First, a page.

East Ellijay, Georgia
|East Ellijay, Georgia|
East Ellijay city hall
Location in Gilmer County and the state of Georgia
|• Total||3.4 sq mi (8.8 km2)|
|• Land||3.4 sq mi (8.8 km2)|
|• Water||0 sq mi (0 km2)|
|Elevation||1,273 ft (388 m)|
|• Estimate (2016)||559|
|• Density||161/sq mi (62.0/km2)|
|Time zone||Eastern (EST) (UTC-5)|
|• Summer (DST)||EDT (UTC-4)|
|GNIS feature ID||0331619|
As its name suggests, it is just east of Ellijay, the site of a Cherokee settlement, one of several with the name. In the Cherokee language the name is properly rendered Elatseyi (abbreviated to "Elatse"), which can be translated as "green verdant earth", suggesting fresh-springing vegetation. It was variously spelled "Ellijay", "Elejoy", and "Allagae". In addition to the Cherokee town in Georgia, there were Cherokee towns of this name on the Keowee River in South Carolina, on the Little Tennessee River at Ellijay Creek in North Carolina, and on Ellejoy Creek of the Little River near present-day Maryville, Tennessee.
East Ellijay was originally the location of Fort Hetzel, one of the Cherokee removal forts built in 1838 to house the Cherokee people before sending them on the "Trail of Tears".
East Ellijay is located in central Gilmer County at  It is bordered to the north and west by the city of Ellijay.(34.684668, -84.472434).
According to the United States Census Bureau, the city has a total area of 3.4 square miles (8.8 km2), all land. Georgia State Route 5/515, a four-lane bypass of Ellijay, runs the length of East Ellijay from north to south. U.S. Route 76 follows Routes 5/515 in the northern half of East Ellijay. The city of Blue Ridge is 15 miles (24 km) to the northeast, Jasper is 19 miles (31 km) to the south, and Chatsworth is 25 miles (40 km) to the west. Georgia State Route 52 runs southeast from East Ellijay 38 miles (61 km) to Dahlonega.
|U.S. Decennial Census|
At the 2000 census, there were 707 people, 251 households and 159 families residing in the city. The population density was 357.6 per square mile (137.9/km²). There were 265 housing units at an average density of 134.0 per square mile (51.7/km²). The racial makeup of the city was 68.60% White, 2.26% Native American, 2.97% Pacific Islander, 22.35% from other races, and 3.82% from two or more races. Hispanic or Latino of any race were 33.38% of the population.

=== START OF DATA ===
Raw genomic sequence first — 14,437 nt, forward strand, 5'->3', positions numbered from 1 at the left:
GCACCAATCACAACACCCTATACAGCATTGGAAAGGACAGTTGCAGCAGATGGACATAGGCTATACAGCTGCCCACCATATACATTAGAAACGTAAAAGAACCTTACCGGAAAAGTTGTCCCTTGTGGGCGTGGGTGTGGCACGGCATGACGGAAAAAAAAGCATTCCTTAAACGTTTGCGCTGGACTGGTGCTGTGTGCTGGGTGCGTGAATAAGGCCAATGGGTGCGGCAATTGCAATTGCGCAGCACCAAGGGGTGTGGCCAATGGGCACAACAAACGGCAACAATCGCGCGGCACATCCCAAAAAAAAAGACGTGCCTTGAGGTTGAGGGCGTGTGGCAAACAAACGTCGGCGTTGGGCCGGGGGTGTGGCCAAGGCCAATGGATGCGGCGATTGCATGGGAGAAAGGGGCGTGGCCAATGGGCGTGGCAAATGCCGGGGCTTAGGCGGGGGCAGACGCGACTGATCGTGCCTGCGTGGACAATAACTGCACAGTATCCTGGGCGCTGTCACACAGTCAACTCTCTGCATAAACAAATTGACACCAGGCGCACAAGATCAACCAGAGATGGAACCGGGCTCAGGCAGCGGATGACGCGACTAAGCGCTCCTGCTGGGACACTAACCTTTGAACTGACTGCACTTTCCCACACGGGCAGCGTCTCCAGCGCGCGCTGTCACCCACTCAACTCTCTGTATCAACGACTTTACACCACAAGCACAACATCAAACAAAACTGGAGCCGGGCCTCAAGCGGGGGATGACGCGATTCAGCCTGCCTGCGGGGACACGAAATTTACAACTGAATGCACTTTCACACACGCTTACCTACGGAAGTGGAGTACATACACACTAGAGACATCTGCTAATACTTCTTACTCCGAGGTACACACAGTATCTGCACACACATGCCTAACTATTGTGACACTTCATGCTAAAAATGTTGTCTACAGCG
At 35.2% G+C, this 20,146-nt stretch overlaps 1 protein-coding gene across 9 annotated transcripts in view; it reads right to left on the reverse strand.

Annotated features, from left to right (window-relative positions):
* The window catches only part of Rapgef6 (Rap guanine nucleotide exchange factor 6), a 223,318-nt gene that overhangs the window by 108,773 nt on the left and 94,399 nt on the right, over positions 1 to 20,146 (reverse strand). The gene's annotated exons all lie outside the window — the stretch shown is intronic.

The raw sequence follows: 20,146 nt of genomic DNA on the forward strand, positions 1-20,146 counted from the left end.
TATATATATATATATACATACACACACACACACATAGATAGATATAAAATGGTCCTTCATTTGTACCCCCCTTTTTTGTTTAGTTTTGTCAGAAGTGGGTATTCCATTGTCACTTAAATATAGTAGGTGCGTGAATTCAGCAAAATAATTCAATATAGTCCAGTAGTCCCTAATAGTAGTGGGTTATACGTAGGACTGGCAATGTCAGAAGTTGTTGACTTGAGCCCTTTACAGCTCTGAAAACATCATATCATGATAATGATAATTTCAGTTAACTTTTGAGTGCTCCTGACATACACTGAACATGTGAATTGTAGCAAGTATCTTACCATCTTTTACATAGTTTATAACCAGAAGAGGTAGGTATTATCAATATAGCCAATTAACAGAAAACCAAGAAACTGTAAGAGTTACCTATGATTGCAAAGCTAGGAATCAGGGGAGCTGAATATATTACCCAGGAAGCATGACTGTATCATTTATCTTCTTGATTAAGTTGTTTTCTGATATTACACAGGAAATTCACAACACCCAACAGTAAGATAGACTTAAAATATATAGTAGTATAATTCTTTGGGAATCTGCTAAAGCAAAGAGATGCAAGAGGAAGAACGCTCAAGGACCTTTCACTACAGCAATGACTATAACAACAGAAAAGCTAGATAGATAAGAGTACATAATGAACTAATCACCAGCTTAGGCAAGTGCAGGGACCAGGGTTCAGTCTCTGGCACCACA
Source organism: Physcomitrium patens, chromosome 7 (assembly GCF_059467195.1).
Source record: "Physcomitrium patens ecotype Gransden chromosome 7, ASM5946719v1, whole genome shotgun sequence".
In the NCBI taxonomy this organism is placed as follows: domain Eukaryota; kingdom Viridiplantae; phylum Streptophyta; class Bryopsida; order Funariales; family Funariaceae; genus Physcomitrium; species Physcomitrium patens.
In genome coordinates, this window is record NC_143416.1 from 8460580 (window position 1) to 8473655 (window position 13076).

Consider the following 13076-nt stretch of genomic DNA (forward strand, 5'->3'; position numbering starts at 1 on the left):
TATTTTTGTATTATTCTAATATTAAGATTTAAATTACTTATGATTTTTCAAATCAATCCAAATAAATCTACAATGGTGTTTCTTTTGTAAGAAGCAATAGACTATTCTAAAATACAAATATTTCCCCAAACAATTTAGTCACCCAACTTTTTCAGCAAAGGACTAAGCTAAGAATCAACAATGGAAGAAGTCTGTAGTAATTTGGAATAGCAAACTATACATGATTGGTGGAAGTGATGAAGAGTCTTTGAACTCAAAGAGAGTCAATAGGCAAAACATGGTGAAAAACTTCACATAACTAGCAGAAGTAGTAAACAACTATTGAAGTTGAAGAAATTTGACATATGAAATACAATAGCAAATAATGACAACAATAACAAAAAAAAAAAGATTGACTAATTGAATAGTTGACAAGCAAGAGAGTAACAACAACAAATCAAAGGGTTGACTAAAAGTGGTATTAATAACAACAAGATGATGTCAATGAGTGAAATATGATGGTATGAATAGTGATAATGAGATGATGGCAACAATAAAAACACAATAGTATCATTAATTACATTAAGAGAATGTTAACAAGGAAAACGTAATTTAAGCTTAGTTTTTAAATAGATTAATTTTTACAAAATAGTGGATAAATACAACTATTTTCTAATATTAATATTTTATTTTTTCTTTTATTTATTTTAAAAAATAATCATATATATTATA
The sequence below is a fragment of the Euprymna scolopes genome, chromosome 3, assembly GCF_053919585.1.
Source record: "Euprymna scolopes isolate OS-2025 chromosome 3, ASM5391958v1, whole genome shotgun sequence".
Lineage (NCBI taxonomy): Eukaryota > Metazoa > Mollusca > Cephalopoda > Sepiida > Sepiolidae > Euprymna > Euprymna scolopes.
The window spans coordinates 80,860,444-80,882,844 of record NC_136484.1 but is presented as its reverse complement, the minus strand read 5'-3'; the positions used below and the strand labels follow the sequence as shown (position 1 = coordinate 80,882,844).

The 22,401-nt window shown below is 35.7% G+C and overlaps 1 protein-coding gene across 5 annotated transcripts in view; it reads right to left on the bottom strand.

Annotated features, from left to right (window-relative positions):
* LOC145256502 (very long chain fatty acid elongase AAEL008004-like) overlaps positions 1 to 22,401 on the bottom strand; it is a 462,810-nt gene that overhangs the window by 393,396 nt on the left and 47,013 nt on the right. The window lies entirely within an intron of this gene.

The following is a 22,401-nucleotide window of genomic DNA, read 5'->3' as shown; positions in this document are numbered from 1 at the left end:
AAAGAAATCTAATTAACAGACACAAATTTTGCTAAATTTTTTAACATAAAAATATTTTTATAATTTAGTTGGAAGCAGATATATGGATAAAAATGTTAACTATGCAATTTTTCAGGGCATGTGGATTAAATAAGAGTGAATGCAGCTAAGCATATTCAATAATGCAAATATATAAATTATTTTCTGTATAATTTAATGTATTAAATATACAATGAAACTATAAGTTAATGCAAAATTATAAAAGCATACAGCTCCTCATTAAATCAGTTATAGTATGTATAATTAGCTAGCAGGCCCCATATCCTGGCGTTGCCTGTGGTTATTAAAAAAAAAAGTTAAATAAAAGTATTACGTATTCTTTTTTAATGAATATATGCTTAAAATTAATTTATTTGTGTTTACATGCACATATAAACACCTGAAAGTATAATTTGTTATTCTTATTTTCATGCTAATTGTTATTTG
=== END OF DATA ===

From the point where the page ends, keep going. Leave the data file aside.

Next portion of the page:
There were 251 households of which 31.1% had children under the age of 18 living with them, 43.0% were married couples living together, 11.6% had a female householder with no husband present, and 36.3% were non-families. 28.3% of all households were made up of individuals and 15.1% had someone living alone who was 65 years of age or older. The average household size was 2.82 and the average family size was 3.18.
Age distribution was 24.5% under the age of 18, 16.0% from 18 to 24, 29.6% from 25 to 44, 17.3% from 45 to 64, and 12.7% who were 65 years of age or older. The median age was 30 years. For every 100 females, there were 120.9 males. For every 100 females age 18 and over, there were 127.2 males.
The median household income was $35,875, and the median family income was $38,594. Males had a median income of $20,341 versus $20,000 for females. The per capita income for the city was $13,934. About 14.6% of families and 19.5% of the population were below the poverty line, including 16.8% of those under age 18 and 15.9% of those age 65 or over.
- "Population and Housing Unit Estimates". Retrieved June 9, 2017.
- "American FactFinder". United States Census Bureau. Retrieved 2008-01-31.
- "US Board on Geographic Names". United States Geological Survey. 2007-10-25. Retrieved 2008-01-31.
- "Geographic Identifiers: 2010 Demographic Profile Data (G001): East Ellijay city, Georgia". American Factfinder. U.S. Census Bureau. Retrieved November 21, 2016.
- "US Gazetteer files: 2010, 2000, and 1990". United States Census Bureau. 2011-02-12. Retrieved 2011-04-23.
- "Census of Population and Housing". Census.gov. Archived from the original on May 12, 2015. Retrieved June 4, 2015.
- Mooney, James. Myths of the Cherokee (1900, reprint 1995).